Rupture of the patellar tendon after total knee arthroplasty is a
rare and debilitating complication. Proper surgical management of
this condition remains controversial. The purpose of this study
was to review the results of reconstruction of a ruptured patellar
tendon with an Achilles tendon allograft following total knee arthroplasty.
We reviewed our experience with the use of a fresh-frozen Achilles
tendon allograft with an attached calcaneal bone graft to restore
extensor function in nine patients with patellar tendon rupture
following total knee arthroplasty (five primary and four revision).
All patients were examined clinically and radiographically at an
average of twenty-eight months.
The average knee and functional scores improved from 26 and 14
points, respectively, before the surgery to 81 and 53 points after
the surgery. The average extensor lag decreased from 44°
preoperatively to 3° postoperatively, and the average range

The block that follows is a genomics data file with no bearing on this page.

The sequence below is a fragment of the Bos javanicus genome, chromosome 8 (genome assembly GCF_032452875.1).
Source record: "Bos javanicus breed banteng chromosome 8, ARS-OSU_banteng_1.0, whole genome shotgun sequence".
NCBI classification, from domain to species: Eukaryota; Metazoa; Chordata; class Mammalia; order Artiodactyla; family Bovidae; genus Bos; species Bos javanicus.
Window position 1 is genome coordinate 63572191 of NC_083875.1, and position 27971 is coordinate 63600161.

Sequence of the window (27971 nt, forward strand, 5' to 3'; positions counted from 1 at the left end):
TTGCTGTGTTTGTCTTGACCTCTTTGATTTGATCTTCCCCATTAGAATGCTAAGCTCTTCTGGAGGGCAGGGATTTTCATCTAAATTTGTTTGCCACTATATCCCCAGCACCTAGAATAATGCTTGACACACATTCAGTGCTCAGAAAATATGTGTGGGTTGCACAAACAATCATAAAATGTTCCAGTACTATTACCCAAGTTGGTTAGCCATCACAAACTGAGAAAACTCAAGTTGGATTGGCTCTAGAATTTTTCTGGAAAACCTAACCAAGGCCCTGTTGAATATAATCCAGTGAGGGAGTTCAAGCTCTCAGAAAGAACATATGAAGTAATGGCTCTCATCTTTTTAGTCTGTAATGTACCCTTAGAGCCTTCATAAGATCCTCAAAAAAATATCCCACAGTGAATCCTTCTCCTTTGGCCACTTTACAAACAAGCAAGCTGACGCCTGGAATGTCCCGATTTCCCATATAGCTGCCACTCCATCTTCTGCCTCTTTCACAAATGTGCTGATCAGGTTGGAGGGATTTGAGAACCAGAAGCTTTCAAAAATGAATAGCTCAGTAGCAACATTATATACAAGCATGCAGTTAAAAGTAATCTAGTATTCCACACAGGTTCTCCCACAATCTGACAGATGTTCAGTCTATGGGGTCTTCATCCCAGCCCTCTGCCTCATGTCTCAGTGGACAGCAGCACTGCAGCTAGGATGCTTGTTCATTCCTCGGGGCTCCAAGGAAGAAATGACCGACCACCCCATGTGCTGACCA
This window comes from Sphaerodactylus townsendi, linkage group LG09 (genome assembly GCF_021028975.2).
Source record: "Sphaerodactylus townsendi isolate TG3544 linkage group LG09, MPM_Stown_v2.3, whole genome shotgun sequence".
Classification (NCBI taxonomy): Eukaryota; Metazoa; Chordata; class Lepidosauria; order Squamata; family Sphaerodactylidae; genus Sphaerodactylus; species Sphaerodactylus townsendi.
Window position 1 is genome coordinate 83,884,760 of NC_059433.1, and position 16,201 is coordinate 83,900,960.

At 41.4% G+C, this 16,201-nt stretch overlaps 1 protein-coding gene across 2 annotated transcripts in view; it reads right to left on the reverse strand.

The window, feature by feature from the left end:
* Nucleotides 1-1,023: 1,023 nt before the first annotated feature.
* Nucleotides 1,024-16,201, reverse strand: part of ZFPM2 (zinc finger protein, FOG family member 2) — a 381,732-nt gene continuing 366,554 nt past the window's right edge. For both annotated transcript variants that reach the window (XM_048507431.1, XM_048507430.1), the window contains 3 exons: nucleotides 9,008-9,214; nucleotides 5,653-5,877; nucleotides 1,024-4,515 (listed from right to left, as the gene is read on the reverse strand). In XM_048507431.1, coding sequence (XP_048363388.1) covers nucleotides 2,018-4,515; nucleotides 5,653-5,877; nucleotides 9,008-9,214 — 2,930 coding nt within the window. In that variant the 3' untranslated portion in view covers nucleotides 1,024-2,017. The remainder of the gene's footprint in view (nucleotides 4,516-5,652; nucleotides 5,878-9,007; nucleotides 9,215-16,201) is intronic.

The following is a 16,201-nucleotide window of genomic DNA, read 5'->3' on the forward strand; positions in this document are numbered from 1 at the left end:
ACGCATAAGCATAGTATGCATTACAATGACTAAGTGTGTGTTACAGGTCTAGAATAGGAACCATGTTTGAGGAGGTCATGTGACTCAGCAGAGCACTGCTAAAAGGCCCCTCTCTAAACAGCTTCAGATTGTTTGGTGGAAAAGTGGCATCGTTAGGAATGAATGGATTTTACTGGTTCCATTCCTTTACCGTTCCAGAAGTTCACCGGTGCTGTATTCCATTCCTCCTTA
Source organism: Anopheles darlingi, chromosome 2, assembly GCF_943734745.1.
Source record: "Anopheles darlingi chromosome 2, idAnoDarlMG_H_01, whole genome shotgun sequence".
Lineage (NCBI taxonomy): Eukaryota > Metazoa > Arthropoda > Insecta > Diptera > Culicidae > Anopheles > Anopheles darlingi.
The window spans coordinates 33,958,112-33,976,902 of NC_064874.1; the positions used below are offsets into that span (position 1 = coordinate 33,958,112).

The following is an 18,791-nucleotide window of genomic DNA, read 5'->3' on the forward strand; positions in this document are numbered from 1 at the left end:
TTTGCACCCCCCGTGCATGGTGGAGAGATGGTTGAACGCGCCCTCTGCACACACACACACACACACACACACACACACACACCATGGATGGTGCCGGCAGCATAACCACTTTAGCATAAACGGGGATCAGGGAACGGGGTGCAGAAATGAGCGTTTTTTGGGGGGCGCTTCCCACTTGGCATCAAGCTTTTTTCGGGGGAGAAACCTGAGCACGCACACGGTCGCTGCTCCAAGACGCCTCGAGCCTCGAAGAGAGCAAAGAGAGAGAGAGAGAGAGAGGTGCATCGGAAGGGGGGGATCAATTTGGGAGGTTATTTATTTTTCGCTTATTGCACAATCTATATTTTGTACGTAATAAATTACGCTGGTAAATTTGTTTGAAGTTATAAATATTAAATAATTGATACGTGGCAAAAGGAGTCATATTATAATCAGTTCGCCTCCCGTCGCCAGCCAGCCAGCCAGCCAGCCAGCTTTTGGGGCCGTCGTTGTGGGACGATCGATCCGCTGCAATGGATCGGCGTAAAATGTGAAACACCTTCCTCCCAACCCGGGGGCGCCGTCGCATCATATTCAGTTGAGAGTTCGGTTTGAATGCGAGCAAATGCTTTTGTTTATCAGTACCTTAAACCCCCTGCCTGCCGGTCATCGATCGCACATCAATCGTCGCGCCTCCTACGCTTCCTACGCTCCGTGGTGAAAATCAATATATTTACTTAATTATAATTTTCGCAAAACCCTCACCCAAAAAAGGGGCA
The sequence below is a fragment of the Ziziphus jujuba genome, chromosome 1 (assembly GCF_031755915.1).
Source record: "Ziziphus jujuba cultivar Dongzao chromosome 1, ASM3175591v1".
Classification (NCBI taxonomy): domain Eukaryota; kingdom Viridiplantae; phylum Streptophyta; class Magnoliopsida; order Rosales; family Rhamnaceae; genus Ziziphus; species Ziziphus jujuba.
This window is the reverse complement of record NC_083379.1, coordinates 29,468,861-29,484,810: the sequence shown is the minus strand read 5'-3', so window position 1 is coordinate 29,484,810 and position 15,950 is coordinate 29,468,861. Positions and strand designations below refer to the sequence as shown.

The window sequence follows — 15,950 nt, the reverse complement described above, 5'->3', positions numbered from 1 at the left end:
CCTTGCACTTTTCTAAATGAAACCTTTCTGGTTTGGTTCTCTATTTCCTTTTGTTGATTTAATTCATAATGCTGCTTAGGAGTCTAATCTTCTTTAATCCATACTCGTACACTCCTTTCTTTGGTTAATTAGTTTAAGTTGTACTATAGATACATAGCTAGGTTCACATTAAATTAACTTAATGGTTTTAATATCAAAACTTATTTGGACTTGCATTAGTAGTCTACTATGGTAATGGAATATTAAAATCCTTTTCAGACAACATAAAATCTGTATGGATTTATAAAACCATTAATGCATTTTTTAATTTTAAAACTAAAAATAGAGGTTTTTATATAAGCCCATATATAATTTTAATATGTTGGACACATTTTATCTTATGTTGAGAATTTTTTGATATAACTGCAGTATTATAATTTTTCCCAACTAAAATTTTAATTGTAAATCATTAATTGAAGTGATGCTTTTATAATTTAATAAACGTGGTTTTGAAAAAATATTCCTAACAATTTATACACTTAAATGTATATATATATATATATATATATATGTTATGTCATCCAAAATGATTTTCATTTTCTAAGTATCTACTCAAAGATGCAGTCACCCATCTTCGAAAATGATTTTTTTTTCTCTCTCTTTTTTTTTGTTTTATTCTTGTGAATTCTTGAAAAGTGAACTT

of motion of the knee increased from 88° to 107°.
Two grafts failed in the early postoperative period. Both were repaired
successfully. Radiographs showed an average proximal patellar migration
of 17.8 mm, which did not appear to affect extensor function.
This short-term follow-up study showed that once an Achilles allograft
has healed, it can serve as a reliable reconstruction of a ruptured
patellar tendon following total knee arthroplasty. This technique
may be particularly suited for patients in whom the extensor mechanism
was compromised by multiple prior operations. Continued follow-up
is necessary to determine the long-term durability of these results.